Route Irish

Route Irish Route Irish Route Irish Route Irish Route Irish
By Patrick Z. McGavin
Cannes Film Fest 2010 (In Competition)–In his best movies, like “Kes,” or “My Name is Joe,” British social realist filmmaker Ken Loach reveals a great facility for actors. His strongest work is shaped by wit, immediacy and intelligence who excels at making stories about flawed individuals caught in a world that is often dangerously inhospitable to their concerns.
An heir to the tradition of British “kitchen sink realism,” Loach is never one to avoid taking up the good fight. Sometimes he is his own worst enemy. In his new film, “Route Irish,” he loses control over a potentially interesting story by pumping up the narrative with a didactic, sledgehammer tone that wrecks the internal logic and intricacies of the script by his frequent collaborator Paul Laverty.
The story of a damaged soul trying to uncover the truth about the death of his best friend in Iraq, “Route Irish” is the director’s first thriller in the two decades since “Hidden Agenda.” A lot of the director’s films are dominated by righteous anger. But in trying to illustrate what he no doubt considers the morally incomprehensible corporate behavior of private security contractors working in Iraq, like Blackwater, Loach has allowed his own emotions to get the best of him and has seemingly lost his own balance and normally tough perspective.
The story unfolds in Liverpool in 2007, at the height of the insurgency campaign against American and British occupation forces in Iraq. It opens with the funeral of Frankie (John Bishop), a decorated and courageous soldier who died, under still fully unexplained conditions, as part of a special operations team providing security for a Spanish journalist en route to the Bagdad airport. Frankie and his team were ambushed on “route Irish,” the notoriously difficult gateway between the safe haven of the Green Zone and the airport.
Fergus (Mark Womack), his best mate since they were kids, is devastated but also guilty. In the title sequence, the two brash teenagers are shown skipping school and dreaming of far away adventures. Both used the military to achieve their upper mobility, Fergus as en elite special forces operative in the UK’s SAS unit and Frankie as a paratrooper.
With both out of the active military, Fergus helps recruit Frankie as a highly paid, ostensible “mercenary,” in the employ of a British private security contractor. Frankie exists only in a couple of flashbacks and low-grade video captured on a cell phone. Laverty’s script has problems from the start Loach never quite adequately attempts to acknowledge, much less transcend.
There is little if anything about his inner life, personal convictions or why he’d consented to go over, especially since he has a serious relationship with the attractive, sensible Rachel (Andrea Lowe). Fergus is filled with guilt, not just about his culpability for his friend’s death, but because his penchant for fighting and abhorrent lack of discipline cashiered him from the same unit and he was stripped of his passport and repatriated home.
Fergus is naturally suspicious about the nature of his friend’s death and the depersonalized, corporate nature of the private contract culture, exemplified by its top leaders, Haynes (Jack Fortune) and lieutenant Walker (Geoff Bell).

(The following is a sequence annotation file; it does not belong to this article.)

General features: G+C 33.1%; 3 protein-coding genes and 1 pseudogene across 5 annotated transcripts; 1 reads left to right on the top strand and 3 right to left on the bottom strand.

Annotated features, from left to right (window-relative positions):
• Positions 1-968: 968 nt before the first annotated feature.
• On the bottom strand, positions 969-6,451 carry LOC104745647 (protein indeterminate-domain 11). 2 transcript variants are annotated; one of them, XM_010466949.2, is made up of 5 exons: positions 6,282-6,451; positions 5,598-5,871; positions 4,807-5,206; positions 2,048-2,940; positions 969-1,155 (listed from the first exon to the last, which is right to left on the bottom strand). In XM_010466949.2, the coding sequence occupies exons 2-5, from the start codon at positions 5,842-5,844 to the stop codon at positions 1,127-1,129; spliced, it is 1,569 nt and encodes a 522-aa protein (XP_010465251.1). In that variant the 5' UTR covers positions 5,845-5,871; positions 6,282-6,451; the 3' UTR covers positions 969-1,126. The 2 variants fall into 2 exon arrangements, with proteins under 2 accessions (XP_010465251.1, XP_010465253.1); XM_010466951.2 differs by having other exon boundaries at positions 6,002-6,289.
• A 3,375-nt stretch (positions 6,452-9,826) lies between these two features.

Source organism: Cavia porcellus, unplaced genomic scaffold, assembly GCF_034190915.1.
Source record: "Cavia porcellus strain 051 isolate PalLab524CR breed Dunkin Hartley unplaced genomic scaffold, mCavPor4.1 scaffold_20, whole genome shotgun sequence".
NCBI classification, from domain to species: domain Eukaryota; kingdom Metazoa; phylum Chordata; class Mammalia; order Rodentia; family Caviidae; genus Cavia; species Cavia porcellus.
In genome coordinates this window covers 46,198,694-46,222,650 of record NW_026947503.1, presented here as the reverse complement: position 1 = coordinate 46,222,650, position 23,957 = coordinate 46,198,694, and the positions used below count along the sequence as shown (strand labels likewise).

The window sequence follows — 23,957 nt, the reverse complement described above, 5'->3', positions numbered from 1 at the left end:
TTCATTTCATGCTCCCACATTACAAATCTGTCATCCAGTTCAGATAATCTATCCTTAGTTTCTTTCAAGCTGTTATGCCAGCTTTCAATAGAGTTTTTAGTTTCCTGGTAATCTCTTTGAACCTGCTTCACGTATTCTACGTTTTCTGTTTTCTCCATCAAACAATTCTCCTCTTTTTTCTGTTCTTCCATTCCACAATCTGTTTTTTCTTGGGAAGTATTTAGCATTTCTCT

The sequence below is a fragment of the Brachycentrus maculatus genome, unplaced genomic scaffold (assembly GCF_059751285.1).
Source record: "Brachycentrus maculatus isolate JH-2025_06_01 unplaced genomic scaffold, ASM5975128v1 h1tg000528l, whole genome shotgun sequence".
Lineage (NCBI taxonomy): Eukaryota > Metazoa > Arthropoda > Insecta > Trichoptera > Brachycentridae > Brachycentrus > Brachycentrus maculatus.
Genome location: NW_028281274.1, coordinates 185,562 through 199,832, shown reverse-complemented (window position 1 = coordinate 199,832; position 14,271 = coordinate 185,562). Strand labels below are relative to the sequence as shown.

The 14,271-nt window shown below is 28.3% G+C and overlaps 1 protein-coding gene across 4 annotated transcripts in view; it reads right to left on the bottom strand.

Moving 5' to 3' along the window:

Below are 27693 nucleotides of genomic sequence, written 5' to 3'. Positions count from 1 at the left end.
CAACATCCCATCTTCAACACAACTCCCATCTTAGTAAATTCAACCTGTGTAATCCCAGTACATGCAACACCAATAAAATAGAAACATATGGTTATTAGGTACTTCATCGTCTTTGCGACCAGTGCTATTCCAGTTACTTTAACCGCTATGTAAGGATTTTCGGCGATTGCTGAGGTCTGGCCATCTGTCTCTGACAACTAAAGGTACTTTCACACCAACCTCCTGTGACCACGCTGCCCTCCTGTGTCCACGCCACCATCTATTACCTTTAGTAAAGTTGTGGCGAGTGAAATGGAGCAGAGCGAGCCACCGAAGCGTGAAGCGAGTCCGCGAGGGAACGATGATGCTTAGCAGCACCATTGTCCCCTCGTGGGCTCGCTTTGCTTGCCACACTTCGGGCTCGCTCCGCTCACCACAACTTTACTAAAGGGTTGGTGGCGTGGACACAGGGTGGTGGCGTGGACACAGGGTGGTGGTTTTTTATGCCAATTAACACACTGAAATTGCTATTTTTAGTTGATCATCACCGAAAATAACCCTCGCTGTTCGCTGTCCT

The story takes a wholly new direction after Fergus comes into possession of the cell phone that shows Frankie’s unit was involved in the slaughtering of Iraqi noncombatants who were traveling in a taxi. The video unambiguously suggests Frankie’s rival, Nelson (Trevor Williams), a brutish thug, was personally responsible for the deaths.
“Route Irish” moves toward parallel tracks of Fergus trying to ferret out incriminating details and trying to learn, through contacts and friends in Iraq, whether Frankie’s death is part of a larger cover up against his growing attraction to the very vulnerable and suddenly quite available Rachel.
It is not that Loach is not up to the challenge of the detective story, but at Laverty’s urging, he too often interrupts the proceedings with some bluntly staged and didactic passages about the enclosed, self-serving actions of the private contractors that have proliferated in the aftermath of the US-led invasion. It seems obvious the plot is designed to allow repeated political pronouncements about the tragic nature of the Allied occupation and the extreme suffering, death and destruction felt by the native population. It’s not necessarily inaccurate, but it is also seriously lacks dramatic invention and interest.
Even worse, Loach’s righteous anger turns into fury, resignation and retribution that make this one of the most ideologically incoherent of the director’s films. Indeed, it feels like the sensibility of a complete different director. Suddenly, in his desperate efforts to link the contractors and Nelson to Frankie’s death, Fergus has turned vengeful and sadistic. Loach becomes the very thing he has always beheld and he deploys an unnecessarily protracted torture sequence and a final act of revenge that is quite frankly, appalling.
After working with photographer Barry Ackroyd (“The Hurt Locker”), Loach returns to Chris Menges, his collaborator on their groundbreaking BBC dramas that made his reputation. Menges creates some occasionally impressive images, like a ghost-like imprint that Rachel’s face makes against Paul’s door panel at his apartment. The movie’s visual quality is otherwise drab, cold and quite frankly ugly.
Womack is the latest of Loach’s gallery of the deeply tormented man trying to do right. He’s wiry and intense, but his performance is too one-note to really come off and help make up for the movie’s other shortcomings. Lowe is good, but she’s not given much to do and her part is a little too underdeveloped to make the necessary impact. Like too much of the film, she’s a blank slate the overwrought tone never manages to fill in.